In my still-unrealized quest to fit at least one car in the garage, I unpacked every box I found marked “garage” and set items at random on shelves. The result now is that tools are strewn everywhere, and while I unearthed at least three tool boxes and one tool bag, I have decided I need one more container.
I will keep, of course, the littlest tool box which was the first one my dad ever bought for me (Terri got one too, and possibly Tia, each of us with our own set of basic tools), but I thought to consolidate whatever is in the other two boxes, along with the bag, the red plastic bucket, the tool belt, the tool kits and everything just lying around randomly.
My basic objection to the boxes I already have is that they are just that: open boxes, perhaps with a small inset. I am wanting to actually organize tools so that I could find what I need and perhaps learn along the way that my screwdriver collection is larger than anyone’s ought to be.
So I went tool box shopping at Ace, and it turns out, that’s all tool boxes are anymore: boxes of varying sizes with the one small inset. I wanted to look at the rolling tool chests, too, although that may be more storage than my small but sprawling collection requires, but Ace turned out to have precisely one of those, still in a box where I couldn’t look at it. Sight unseen, even though it was right there in front of me. I could do that much on-line.
So then I went to True Value, two minutes before close on a Sunday, and they had the same sort of wide-open boxes, and zero on-floor options for drawers. What kind of hardware stores are these?
Next I went to True Value on-line, and found what seemed perfect: a two-foot wide, three drawer box with a lid on top and three drawers in the front, for 50-some dollars. Even if the picture didn’t show any of the drawers open or provide height dimensions for the drawers. I wrote the numbers down and took it in to True Value, where Paul Wayne said he would order it, no problem.
I got a phone call approximately three minutes later: problem. The box has been discontinued and there were none in the warehouse. I have now, a week later, found that exact same box all over the internet, marked with about five different brand names and prices ranging from $50-60 — and every last one of them has been discontinued.
How can this be that hard?
Somewhere in my searches I saw a tool box with hinged trays, which instantly transported me back to my dad’s toolbox. I don’t know what happened to that one, but that was a good way to organize tools. I don’t remember what was wrong with a similar one I found on-line wherever it was, but I rejected it for some reason (maybe it wasn’t wide enough). And I haven’t seen another one with trays since.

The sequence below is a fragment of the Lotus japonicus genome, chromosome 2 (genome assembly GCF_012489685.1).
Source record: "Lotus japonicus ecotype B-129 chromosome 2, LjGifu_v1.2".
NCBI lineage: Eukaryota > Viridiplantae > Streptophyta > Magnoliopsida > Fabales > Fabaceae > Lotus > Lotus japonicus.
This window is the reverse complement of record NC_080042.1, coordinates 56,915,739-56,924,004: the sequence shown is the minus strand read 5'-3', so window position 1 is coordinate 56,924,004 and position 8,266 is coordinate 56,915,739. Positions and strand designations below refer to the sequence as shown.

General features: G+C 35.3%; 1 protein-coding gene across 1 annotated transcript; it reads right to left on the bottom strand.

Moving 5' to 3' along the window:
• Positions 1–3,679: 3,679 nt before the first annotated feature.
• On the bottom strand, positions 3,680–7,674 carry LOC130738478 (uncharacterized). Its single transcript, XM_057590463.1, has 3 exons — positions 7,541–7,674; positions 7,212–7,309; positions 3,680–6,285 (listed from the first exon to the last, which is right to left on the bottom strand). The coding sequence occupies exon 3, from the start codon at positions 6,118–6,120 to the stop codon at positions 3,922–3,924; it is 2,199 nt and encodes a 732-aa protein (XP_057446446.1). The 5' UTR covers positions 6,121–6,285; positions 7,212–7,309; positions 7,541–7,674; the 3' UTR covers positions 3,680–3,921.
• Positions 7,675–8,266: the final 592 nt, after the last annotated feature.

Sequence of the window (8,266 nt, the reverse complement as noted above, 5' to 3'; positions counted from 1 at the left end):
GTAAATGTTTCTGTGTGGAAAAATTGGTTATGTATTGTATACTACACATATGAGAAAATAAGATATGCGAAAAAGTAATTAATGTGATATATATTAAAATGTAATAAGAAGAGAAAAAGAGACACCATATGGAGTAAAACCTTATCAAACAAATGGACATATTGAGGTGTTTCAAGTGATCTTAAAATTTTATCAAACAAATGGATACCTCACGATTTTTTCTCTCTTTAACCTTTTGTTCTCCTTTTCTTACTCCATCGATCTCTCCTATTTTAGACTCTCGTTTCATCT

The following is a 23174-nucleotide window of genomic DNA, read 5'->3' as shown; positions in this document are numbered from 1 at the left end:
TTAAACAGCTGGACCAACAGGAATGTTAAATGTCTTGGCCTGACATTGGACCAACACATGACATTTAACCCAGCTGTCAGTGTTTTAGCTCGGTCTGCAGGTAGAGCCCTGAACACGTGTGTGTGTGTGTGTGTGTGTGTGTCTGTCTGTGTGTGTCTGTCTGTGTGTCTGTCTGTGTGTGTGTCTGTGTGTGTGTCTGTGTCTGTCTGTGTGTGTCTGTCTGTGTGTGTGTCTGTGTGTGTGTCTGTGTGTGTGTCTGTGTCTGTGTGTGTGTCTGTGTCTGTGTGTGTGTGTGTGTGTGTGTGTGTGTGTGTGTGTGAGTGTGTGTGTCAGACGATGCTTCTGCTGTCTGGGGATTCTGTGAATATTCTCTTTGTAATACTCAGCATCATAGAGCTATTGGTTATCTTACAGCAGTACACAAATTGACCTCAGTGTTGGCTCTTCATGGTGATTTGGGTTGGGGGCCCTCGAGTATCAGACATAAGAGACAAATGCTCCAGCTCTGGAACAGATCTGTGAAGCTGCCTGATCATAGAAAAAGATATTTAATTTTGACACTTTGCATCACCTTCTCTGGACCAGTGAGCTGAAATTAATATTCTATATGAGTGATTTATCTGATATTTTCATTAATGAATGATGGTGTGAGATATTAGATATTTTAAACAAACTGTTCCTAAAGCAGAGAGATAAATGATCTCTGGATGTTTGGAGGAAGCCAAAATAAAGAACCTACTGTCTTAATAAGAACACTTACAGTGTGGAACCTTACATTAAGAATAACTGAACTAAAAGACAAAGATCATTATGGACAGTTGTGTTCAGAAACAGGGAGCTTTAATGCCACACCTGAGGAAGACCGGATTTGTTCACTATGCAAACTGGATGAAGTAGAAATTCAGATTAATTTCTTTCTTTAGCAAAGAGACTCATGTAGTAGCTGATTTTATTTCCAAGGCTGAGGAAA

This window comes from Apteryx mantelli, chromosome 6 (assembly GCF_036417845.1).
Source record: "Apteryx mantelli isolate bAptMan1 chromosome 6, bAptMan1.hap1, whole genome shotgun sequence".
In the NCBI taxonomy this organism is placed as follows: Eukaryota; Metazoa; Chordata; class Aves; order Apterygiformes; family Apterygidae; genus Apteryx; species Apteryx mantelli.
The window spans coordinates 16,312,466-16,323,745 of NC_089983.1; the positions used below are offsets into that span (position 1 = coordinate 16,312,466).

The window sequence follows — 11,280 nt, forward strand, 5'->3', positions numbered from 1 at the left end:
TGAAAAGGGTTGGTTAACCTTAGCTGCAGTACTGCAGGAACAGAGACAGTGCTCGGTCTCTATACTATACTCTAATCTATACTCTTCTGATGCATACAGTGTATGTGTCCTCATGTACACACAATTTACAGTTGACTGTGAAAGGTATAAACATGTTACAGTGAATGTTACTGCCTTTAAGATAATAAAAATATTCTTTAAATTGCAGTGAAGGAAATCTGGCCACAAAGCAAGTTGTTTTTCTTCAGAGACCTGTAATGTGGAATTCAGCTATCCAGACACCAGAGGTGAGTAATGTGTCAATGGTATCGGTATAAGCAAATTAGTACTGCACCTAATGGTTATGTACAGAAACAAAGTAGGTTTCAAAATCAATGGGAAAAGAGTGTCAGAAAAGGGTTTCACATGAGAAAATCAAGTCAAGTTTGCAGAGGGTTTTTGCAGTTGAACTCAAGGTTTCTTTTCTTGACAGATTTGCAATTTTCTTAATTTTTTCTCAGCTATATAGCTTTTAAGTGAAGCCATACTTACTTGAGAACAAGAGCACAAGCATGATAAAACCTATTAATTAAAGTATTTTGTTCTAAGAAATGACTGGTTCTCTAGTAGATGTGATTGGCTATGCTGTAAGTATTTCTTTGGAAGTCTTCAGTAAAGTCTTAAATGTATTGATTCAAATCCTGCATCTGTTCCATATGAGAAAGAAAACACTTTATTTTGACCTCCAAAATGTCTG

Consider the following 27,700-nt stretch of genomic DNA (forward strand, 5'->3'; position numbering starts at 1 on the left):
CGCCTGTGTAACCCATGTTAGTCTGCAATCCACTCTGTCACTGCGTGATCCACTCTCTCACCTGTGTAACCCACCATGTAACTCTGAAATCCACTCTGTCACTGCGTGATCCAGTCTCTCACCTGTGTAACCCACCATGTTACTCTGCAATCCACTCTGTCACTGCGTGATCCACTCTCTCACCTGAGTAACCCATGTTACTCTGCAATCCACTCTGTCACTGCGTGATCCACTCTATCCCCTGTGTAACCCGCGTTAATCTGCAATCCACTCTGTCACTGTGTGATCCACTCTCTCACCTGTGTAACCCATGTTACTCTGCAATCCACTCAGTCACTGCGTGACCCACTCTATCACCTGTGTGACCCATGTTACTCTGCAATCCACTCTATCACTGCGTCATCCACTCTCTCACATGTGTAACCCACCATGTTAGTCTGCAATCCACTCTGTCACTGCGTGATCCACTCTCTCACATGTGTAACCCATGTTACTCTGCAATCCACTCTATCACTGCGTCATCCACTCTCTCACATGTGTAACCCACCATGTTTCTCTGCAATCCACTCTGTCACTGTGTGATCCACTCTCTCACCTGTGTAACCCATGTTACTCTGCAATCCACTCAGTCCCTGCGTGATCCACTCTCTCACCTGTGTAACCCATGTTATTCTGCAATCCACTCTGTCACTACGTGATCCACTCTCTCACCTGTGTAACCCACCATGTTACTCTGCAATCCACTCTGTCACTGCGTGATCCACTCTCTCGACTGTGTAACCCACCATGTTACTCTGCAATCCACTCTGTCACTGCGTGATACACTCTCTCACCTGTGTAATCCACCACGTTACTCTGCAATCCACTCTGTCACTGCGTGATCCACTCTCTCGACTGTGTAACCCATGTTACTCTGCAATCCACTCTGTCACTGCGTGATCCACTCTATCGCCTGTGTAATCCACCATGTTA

I suppose I could check the automotive stores, and perhaps the lumber yards, but I really didn’t think this was going to be so difficult. I thought, go in to Ace, peruse the vast number of options, make my selection and buy it. Come home, organize tools, done.
This is why we will never be unpacked.
In the meantime I turned my attention to one of the boxes marked “junk drawer” and decided that ought to be organized, because once again stuff that fit in three drawers in the old house doesn’t seem like it will fit in the space in our bigger house, which comes with bigger but perhaps fewer drawers.
I haven’t made it very far with this project, and earned Lynn’s despair because I was using the one kitchen counter I am allowed to put things on as my sorting station. So now I have set up a folding table, and this is what is on it so far: 495 boxes of matches, rolls of duct tape and an infinite number of light sources. Including one million tea lights.
It seems that with some judicious pruning, perhaps we never needed three junk drawers. The new drawers, which Lynn has already dumped some items rather higgledy piggledy, come with spacers. And if I move some items to garage shelving, we might get every last roll of duct tape to fit.
In the middle of these projects, Kara located a used shed for sale, and I have made a verbal commitment to buy it. It’s only 8 feet by 8 feet, which in math terms is half as big as the 10 x 12 we wanted to get, but the price is very hard to argue with.
But: I have to figure out how to get it here, preferably without costing so much to move it that it negates the price we would pay for a new shed that would include most of the delivery cost. The shed owner keeps suggesting I find a forklift, but that sounds expensive.
Lynn texted our moving guy, but he’s out of town until next Thursday, and didn’t reply as to whether he thought this was something he could move. Dusty has a small bobcat, but I had been waiting to talk to him, hoping my bathroom vanity would arrive as promised this week — why on Earth did I think that was really going to happen? — and I don’t know that the bobcat would be big enough.
Lynn wondered if a tow truck could do the job; when I was looking for tool boxes at Ace I saw giant casters and thought, “What would you ever use those for?” Now maybe I have an answer. There has to be some means of moving it, right?
Of course I can’t do anything about moving it until the HOA gives me a go-ahead. I sent my supplication, with photos, yesterday morning, but probably won’t hear back until next week. And then I’m wondering if I should follow up, in case the attached photos sent my e-mail to spam. I’ll probably be told to provide a map, but I didn’t really know how to go about that, so I sent a photo showing the stake demarcating the building envelope and the trees against which we wish to put the shed. That seemed more accurate than me guessing on a map that doesn’t show either trees or our house, but what do I know?
Once again it’s like everything unfinished around here: tools but no organizational box to put them all in; junk drawers still junked; and a bargain rate on a shed but no clear method of getting it here. This all seems to be the story of my life.